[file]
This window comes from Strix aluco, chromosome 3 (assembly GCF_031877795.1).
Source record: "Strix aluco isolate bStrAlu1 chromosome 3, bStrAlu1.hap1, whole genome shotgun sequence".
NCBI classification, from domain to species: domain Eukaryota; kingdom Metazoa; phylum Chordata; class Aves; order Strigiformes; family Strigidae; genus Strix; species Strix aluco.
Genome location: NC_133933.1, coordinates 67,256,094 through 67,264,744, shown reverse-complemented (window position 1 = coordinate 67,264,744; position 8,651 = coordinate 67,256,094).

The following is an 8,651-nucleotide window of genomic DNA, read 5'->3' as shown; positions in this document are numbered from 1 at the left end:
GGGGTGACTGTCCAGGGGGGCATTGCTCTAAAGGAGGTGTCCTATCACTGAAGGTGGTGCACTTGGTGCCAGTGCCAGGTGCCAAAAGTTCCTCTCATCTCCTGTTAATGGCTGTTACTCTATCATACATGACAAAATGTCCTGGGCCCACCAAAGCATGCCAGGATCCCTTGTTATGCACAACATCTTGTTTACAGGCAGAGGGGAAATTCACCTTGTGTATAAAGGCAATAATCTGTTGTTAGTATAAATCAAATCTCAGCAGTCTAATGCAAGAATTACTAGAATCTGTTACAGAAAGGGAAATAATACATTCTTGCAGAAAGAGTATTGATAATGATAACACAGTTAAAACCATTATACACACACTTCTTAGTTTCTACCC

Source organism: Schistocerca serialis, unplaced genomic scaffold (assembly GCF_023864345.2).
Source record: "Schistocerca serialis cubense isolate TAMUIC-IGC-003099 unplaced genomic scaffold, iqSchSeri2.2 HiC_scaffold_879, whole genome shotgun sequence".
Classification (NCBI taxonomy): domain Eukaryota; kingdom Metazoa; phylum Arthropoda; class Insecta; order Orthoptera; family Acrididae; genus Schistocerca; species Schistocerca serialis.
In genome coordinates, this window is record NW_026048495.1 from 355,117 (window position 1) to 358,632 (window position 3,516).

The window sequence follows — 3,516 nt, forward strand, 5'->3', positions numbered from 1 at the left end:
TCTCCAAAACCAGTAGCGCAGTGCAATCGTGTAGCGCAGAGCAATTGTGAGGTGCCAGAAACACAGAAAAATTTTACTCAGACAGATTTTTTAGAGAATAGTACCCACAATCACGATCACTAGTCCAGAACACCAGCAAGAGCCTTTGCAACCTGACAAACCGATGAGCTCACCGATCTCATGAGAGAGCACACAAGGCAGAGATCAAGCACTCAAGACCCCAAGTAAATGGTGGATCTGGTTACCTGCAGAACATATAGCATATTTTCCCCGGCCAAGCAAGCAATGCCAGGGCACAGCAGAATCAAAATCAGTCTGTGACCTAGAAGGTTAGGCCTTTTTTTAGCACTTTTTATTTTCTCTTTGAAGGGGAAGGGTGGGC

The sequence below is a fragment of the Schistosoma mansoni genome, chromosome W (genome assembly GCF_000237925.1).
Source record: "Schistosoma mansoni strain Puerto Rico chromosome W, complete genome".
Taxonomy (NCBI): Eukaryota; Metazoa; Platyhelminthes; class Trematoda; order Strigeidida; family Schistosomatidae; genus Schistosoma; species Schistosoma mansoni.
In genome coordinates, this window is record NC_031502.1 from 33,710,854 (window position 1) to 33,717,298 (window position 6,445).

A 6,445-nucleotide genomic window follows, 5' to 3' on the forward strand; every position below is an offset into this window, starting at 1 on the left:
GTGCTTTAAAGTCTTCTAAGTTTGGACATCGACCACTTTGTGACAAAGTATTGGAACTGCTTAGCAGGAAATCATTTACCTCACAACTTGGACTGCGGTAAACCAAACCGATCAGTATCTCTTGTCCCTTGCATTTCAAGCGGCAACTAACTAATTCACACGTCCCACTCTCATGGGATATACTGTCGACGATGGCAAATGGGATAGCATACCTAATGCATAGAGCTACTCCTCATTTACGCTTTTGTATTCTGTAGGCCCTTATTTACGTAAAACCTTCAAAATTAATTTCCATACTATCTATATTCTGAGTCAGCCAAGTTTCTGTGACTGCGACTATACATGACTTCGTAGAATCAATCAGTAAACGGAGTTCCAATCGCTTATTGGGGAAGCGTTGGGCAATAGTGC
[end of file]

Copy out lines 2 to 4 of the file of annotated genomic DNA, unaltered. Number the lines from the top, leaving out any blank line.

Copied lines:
Source record: "Strix aluco isolate bStrAlu1 chromosome 3, bStrAlu1.hap1, whole genome shotgun sequence".
NCBI classification, from domain to species: domain Eukaryota; kingdom Metazoa; phylum Chordata; class Aves; order Strigiformes; family Strigidae; genus Strix; species Strix aluco.
Genome location: NC_133933.1, coordinates 67,256,094 through 67,264,744, shown reverse-complemented (window position 1 = coordinate 67,264,744; position 8,651 = coordinate 67,256,094).